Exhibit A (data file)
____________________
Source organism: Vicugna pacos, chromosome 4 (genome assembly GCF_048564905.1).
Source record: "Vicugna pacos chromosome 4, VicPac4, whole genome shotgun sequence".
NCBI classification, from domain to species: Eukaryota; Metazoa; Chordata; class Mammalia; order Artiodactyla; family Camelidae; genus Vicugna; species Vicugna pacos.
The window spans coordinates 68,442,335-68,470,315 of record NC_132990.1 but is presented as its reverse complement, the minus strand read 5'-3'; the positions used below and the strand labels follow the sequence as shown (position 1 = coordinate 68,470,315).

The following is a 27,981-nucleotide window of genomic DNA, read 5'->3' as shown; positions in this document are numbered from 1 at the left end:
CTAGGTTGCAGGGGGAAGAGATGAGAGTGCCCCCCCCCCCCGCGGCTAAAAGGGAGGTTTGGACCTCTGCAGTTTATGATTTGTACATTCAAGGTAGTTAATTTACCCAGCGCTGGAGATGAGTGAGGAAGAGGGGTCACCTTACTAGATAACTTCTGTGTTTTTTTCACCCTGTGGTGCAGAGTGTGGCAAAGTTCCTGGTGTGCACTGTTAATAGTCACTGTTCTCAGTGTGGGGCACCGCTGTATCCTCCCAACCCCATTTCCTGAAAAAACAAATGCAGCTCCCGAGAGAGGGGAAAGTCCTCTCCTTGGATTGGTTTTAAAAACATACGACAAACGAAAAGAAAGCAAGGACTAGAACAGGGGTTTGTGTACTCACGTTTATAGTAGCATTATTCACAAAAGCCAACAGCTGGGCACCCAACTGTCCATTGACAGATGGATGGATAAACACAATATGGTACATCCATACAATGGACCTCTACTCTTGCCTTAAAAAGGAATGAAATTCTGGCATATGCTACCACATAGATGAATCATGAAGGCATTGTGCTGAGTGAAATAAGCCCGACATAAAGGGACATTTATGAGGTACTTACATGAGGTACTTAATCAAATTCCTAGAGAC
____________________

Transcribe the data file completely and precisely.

Source organism: Vicugna pacos, chromosome 4 (genome assembly GCF_048564905.1).
Source record: "Vicugna pacos chromosome 4, VicPac4, whole genome shotgun sequence".
NCBI classification, from domain to species: Eukaryota; Metazoa; Chordata; class Mammalia; order Artiodactyla; family Camelidae; genus Vicugna; species Vicugna pacos.
The window spans coordinates 68,442,335-68,470,315 of record NC_132990.1 but is presented as its reverse complement, the minus strand read 5'-3'; the positions used below and the strand labels follow the sequence as shown (position 1 = coordinate 68,470,315).

The following is a 27,981-nucleotide window of genomic DNA, read 5'->3' as shown; positions in this document are numbered from 1 at the left end:
CTAGGTTGCAGGGGGAAGAGATGAGAGTGCCCCCCCCCCCCGCGGCTAAAAGGGAGGTTTGGACCTCTGCAGTTTATGATTTGTACATTCAAGGTAGTTAATTTACCCAGCGCTGGAGATGAGTGAGGAAGAGGGGTCACCTTACTAGATAACTTCTGTGTTTTTTTCACCCTGTGGTGCAGAGTGTGGCAAAGTTCCTGGTGTGCACTGTTAATAGTCACTGTTCTCAGTGTGGGGCACCGCTGTATCCTCCCAACCCCATTTCCTGAAAAAACAAATGCAGCTCCCGAGAGAGGGGAAAGTCCTCTCCTTGGATTGGTTTTAAAAACATACGACAAACGAAAAGAAAGCAAGGACTAGAACAGGGGTTTGTGTACTCACGTTTATAGTAGCATTATTCACAAAAGCCAACAGCTGGGCACCCAACTGTCCATTGACAGATGGATGGATAAACACAATATGGTACATCCATACAATGGACCTCTACTCTTGCCTTAAAAAGGAATGAAATTCTGGCATATGCTACCACATAGATGAATCATGAAGGCATTGTGCTGAGTGAAATAAGCCCGACATAAAGGGACATTTATGAGGTACTTACATGAGGTACTTAATCAAATTCCTAGAGAC